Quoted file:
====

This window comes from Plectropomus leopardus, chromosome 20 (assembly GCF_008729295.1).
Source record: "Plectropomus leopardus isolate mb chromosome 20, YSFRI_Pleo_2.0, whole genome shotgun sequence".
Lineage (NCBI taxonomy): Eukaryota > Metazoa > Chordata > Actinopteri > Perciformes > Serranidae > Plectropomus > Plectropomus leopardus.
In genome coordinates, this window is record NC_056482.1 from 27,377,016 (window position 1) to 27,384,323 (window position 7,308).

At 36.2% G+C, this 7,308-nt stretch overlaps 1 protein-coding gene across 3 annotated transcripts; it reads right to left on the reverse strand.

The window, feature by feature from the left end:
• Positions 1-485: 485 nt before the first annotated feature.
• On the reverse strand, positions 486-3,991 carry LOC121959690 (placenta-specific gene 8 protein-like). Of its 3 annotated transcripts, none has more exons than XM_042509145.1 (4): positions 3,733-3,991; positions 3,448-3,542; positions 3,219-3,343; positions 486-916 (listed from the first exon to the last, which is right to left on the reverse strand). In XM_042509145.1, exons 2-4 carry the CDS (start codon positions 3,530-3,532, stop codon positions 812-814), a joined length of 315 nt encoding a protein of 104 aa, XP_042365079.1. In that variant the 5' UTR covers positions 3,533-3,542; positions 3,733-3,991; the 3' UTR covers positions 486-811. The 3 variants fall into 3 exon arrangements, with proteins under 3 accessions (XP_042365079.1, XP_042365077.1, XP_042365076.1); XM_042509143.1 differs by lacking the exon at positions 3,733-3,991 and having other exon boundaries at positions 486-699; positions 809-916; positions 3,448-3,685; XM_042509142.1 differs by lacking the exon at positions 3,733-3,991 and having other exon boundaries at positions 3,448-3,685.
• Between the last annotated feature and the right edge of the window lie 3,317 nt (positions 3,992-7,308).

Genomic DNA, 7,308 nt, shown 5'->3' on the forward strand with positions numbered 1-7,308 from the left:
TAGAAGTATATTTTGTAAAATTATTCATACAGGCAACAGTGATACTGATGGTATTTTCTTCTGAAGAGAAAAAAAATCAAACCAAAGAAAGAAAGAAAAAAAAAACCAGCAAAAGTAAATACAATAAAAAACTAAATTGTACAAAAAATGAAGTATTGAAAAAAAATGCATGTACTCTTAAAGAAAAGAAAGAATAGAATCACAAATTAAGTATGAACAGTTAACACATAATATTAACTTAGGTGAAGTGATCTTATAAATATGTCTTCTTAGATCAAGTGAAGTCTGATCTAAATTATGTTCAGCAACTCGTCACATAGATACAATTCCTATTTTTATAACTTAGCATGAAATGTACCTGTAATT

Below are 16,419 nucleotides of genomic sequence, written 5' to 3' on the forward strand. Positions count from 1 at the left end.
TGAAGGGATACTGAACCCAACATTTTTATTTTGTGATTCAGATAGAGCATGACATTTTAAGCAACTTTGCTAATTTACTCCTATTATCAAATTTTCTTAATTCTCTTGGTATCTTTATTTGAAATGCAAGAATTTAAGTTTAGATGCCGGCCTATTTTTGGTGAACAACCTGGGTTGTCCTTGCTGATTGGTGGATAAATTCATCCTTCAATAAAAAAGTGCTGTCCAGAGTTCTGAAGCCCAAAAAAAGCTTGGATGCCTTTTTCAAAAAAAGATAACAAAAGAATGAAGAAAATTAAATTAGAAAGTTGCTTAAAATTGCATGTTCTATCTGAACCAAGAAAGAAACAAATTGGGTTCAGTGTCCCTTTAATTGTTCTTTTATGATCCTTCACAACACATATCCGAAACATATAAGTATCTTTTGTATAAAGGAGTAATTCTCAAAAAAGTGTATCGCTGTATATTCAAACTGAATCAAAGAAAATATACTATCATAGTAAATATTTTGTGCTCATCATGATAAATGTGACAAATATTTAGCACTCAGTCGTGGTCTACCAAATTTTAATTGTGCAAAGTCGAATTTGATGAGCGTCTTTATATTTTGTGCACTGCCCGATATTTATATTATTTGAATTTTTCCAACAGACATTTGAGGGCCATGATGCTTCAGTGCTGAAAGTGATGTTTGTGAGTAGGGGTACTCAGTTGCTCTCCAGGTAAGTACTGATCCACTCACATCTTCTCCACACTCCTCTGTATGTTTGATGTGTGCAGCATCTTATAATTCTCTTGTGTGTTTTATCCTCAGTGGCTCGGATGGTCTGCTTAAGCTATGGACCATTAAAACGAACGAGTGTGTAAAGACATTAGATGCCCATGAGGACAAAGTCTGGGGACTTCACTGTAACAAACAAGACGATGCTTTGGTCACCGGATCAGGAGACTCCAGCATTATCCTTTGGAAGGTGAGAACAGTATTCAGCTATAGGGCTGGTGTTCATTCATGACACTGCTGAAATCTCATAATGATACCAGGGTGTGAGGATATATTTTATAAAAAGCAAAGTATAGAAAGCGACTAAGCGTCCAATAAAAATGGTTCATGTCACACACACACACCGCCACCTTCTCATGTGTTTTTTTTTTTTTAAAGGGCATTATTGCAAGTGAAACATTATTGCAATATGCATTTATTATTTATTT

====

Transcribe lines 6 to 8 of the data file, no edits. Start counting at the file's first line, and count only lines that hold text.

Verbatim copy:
The window, feature by feature from the left end:
• Positions 1-485: 485 nt before the first annotated feature.
• On the reverse strand, positions 486-3,991 carry LOC121959690 (placenta-specific gene 8 protein-like). Of its 3 annotated transcripts, none has more exons than XM_042509145.1 (4): positions 3,733-3,991; positions 3,448-3,542; positions 3,219-3,343; positions 486-916 (listed from the first exon to the last, which is right to left on the reverse strand). In XM_042509145.1, exons 2-4 carry the CDS (start codon positions 3,530-3,532, stop codon positions 812-814), a joined length of 315 nt encoding a protein of 104 aa, XP_042365079.1. In that variant the 5' UTR covers positions 3,533-3,542; positions 3,733-3,991; the 3' UTR covers positions 486-811. The 3 variants fall into 3 exon arrangements, with proteins under 3 accessions (XP_042365079.1, XP_042365077.1, XP_042365076.1); XM_042509143.1 differs by lacking the exon at positions 3,733-3,991 and having other exon boundaries at positions 486-699; positions 809-916; positions 3,448-3,685; XM_042509142.1 differs by lacking the exon at positions 3,733-3,991 and having other exon boundaries at positions 3,448-3,685.